Probably what can’t be prevented is an attacker buying the real token and shorting a synthetic (“synthetic” as in Synthetix or UMA, not a wrapper of the real asset) to get “governance rights without the economic interest”. But at the same time the president of a nation could bet against themselves in prediction markets to hedge against bad outcomes. I don’t think that’s something that can be prevented in the majority voting model, but at least “attackers” here are paying the rightful price of governance rights, instead of borrowing the asset or bidding for delegations. I don’t see anything wrong here.

That’s a good point I hadn’t considered. I’m sure my model can be improved by a lot, but the basic gist is:

  • Give governance an on-chain framework for slashing and punishing bad behaviour.
  • Reward good behaviour.
  • Explicitly forbid behaviour that could lead to a governance attack.

I believe that with those considerations the majority voting model should be fine.

Hi Pablo,

Interesting idea. The main problem for me is that there is only a kind of social schelling point or convention that enforces the written constitution. Since the token holders will be aware of this, the attacker can just announce that they will slash all who do not vote for his proposal. So as @kelvin suggested, you just need some momentum to win the proposal and that momentum could even be a cheap social campaign before the proposal starts (with enough time to scare holders but not enough time to defend.)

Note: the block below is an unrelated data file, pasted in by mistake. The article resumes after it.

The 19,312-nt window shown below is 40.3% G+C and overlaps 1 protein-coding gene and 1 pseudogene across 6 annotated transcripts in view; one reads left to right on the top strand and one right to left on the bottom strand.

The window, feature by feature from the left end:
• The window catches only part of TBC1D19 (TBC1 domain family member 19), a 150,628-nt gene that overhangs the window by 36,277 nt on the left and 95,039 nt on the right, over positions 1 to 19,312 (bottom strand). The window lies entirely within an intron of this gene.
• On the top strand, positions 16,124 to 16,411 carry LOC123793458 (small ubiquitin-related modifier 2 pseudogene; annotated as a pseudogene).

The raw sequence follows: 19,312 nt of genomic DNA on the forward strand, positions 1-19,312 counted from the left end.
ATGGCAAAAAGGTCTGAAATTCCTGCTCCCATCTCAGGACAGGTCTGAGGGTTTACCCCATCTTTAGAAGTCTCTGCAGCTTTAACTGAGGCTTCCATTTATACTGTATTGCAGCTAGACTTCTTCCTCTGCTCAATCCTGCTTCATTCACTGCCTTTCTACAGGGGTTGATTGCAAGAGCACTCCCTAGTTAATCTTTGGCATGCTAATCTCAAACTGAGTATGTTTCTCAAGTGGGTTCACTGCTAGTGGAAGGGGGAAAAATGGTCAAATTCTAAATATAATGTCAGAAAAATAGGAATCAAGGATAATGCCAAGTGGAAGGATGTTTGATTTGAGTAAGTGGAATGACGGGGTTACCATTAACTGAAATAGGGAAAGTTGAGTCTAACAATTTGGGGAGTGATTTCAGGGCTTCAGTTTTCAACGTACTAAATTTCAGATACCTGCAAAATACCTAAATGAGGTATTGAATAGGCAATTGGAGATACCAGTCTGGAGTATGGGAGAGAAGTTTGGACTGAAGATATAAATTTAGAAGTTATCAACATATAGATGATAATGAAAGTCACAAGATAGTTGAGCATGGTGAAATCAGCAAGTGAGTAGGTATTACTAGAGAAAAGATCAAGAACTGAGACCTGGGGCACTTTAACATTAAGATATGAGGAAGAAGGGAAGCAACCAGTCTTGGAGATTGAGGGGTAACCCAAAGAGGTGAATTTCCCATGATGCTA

IMO, futarchy designs often have this same problem - assume the schelling point will end up on the good side when it isn’t clear that’s the case, so you’re just raising the stakes.

And in addition to the above it would still be possible to bribe the holders cheaply - you simply need to convince them that you’re going win. I.e. attacks can be subtle. E.g. slightly bad proposal could bribe its way through since the cost for each individual holder is low. Bribes are much harder to police than lending.

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Re voter apathy: Yes, but you would get higher turnout for proposals since some (or all depending on design) voters would get free insurance through the options. Although that doesn’t mean any more voters would have researched what the proposals mean any more than usual.

Hi all, this is my first post here too. :wave:

@BnWng, could you please tell me if I have correctly identified the core difference between your concept and @vbuterin’s?

For example’s sake, let’s say the token is question is worth $1000.

In Vitalik’s idea, If you want to vote yes, you need to be willing to buy an additional N coins at 0.8*P. So:

  • If I vote yes, I must be willing to buy tokens at $800 for 1 week. (mints option)
  • If I vote no, I automatically hold the option minted by ‘vote-yes’.
  • Thus, if the price goes to $600, ‘vote-no’ users can claim the option and earn $200.

In your model, if you vote no, you must be willing to sell coins at 1.2*P. So:

  • If I vote no, I must be willing to sell tokens at $1200. (mints option)
  • If I vote yes, I hold the ‘votes-no’ options,
  • Thus, if the price goes to $1400, I can claim and earn $200.

Is this correct? If so, there are a few things I like about the idea. I like that it has a positive bias. It’s also similar to giving directors options in order to incentivize price growth. Though, it’s still not clear to me how this would disincentivize bribing…